Which is thing I appreciate most about the game – the reverence given to just being a kid. When you scrape aside the swearing, dick jokes, and various subversive elements, The Fractured But Whole stays true to the experience of being young and playing a superhero. It is perhaps the only pure part of the South Park universe, where a kid’s imagination is their reality, and its delivered perfectly here.
I especially enjoyed the parts where fights needed to be paused so the kids could clear the street to let a car pass, before reassembling the battleground and continuing completely immersed in their imaginary world. Perhaps it’s my advancing years, but this representation of kids being kids never lost its charm, despite the literal shit-flinging and racial stereotyping that surrounded it.
The shit-flinging, and racial humour though – these I am less interested in. South Park used to be the height of social satire, but here it never quite hits. Maybe they’re soft-balling, but there is no hard edge to the jokes, and for the most part they feel like little more than "insert sexist comment here" or "mildly racist observation" for the sake of it. Even the skin tone difficulty slider ends up being over-hyped and undercooked. Nothing is really done with the concept, except that some characters might say something mildly racist when you meet them, at which point I had to ask; why include it, if you’re not going to do anything interesting with it?
The story also falls flat. Not once did I care about building The Coon and Friends into a tentpole franchise as Cartman desires. Nor did I buy into the conflict with the Freedom Pals. The game itself doesn’t seem to embrace that idea either. There is a lot of filler, large sections of pointless wandering and simplistic "environmental puzzles" (moving boxes or other objects) that do nothing to build the world or move the story forward.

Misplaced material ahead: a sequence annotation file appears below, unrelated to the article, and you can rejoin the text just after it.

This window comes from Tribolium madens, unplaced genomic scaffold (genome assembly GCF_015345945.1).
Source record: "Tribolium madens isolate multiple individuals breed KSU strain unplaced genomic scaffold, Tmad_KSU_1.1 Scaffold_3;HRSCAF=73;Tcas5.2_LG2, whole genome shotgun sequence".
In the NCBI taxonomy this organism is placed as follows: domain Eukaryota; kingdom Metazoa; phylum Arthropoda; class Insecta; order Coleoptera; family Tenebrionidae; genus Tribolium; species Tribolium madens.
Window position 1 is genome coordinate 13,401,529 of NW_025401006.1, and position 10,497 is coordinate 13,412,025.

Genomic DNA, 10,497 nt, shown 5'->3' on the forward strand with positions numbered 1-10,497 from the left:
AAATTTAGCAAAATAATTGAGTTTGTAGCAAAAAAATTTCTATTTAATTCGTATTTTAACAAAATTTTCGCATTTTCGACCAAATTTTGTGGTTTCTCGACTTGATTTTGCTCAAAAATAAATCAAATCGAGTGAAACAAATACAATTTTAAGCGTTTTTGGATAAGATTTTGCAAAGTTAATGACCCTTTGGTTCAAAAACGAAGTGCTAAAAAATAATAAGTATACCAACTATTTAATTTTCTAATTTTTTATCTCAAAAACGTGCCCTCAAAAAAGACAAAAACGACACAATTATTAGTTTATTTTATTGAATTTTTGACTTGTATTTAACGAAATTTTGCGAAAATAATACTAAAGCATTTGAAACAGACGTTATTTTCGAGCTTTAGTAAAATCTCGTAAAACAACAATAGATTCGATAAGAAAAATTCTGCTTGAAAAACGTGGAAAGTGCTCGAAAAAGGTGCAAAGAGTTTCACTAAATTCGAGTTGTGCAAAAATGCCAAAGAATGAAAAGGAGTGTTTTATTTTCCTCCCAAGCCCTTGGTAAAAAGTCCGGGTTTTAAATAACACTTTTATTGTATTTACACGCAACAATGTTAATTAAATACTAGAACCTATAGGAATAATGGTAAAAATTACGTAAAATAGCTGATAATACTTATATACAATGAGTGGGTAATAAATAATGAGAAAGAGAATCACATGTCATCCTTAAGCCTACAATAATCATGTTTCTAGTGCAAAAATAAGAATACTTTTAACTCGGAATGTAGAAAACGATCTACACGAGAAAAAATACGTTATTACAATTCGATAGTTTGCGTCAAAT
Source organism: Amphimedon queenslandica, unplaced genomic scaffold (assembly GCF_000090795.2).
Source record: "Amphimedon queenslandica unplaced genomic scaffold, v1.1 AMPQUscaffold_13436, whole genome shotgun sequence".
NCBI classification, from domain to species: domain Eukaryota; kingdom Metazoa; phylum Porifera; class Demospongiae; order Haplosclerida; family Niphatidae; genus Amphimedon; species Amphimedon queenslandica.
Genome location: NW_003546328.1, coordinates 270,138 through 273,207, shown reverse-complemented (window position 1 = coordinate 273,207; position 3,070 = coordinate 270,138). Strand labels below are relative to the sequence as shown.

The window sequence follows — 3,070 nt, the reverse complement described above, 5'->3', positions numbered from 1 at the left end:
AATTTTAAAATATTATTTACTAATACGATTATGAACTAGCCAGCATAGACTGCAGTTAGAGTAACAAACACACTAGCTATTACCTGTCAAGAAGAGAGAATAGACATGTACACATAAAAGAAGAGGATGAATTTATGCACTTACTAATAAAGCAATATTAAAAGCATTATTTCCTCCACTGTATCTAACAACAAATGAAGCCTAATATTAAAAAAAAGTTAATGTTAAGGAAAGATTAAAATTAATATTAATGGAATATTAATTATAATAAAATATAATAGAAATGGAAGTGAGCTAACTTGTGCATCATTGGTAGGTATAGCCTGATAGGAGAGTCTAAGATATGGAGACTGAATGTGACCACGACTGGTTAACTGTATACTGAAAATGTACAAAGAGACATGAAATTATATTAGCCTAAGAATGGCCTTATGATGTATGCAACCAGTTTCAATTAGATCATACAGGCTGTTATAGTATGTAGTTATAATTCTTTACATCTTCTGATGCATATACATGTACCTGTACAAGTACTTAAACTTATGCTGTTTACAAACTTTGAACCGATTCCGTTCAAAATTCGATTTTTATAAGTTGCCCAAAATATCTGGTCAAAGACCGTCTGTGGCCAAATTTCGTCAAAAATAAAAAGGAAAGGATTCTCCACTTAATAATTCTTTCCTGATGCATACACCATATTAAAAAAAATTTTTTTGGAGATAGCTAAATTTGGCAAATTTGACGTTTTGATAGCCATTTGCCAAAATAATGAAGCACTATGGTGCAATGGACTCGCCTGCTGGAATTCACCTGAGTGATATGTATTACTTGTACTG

Instead we have a series of battles, and encounters with occasional course corrections where Cartman gives us our next mission. Don’t get me started on the god-awful need to take selfies to gain followers to unlock the ability to take a selfie with people who don’t yet deem you selfie-worthy due to you lack of followers. I get the attempted commentary, it’s just not funny and even worse, it’s not fun. Even the funny-at-first shitting mini-game is so overdone that it drowns any long-term enjoyment in its own toilet water.
The final gripe I have is with the superhero franchise building meta-narrative. Because let’s be honest here, riffing on super-hero clichés is at least three years out of date by now. Where fantasy RPGs and many of their fans are known for being far too self-serious, the superhero genre (DC aside) knows how inherently silly it is, and has embraced it. As a result, we have game where a lot of the intended humour comes across like the awkward kid in school attempting to repeat a joke he heard his dad tell a couple of weeks earlier. Which is basically how I feel about the game as a whole.
The Fractured But Whole never feels like a new experience, just more of the same presented in a slightly less entertaining way. The need to adhere to the visual identity of the South Park world, and the fact we are literally revisiting the exact same locations and talking to the exact same characters from the first game certainly does it no favours. If the jokes hit more often, or the satire was on point, maybe I could be more open to its charms. But even at a little over a dozen hours, it still overstayed its welcome.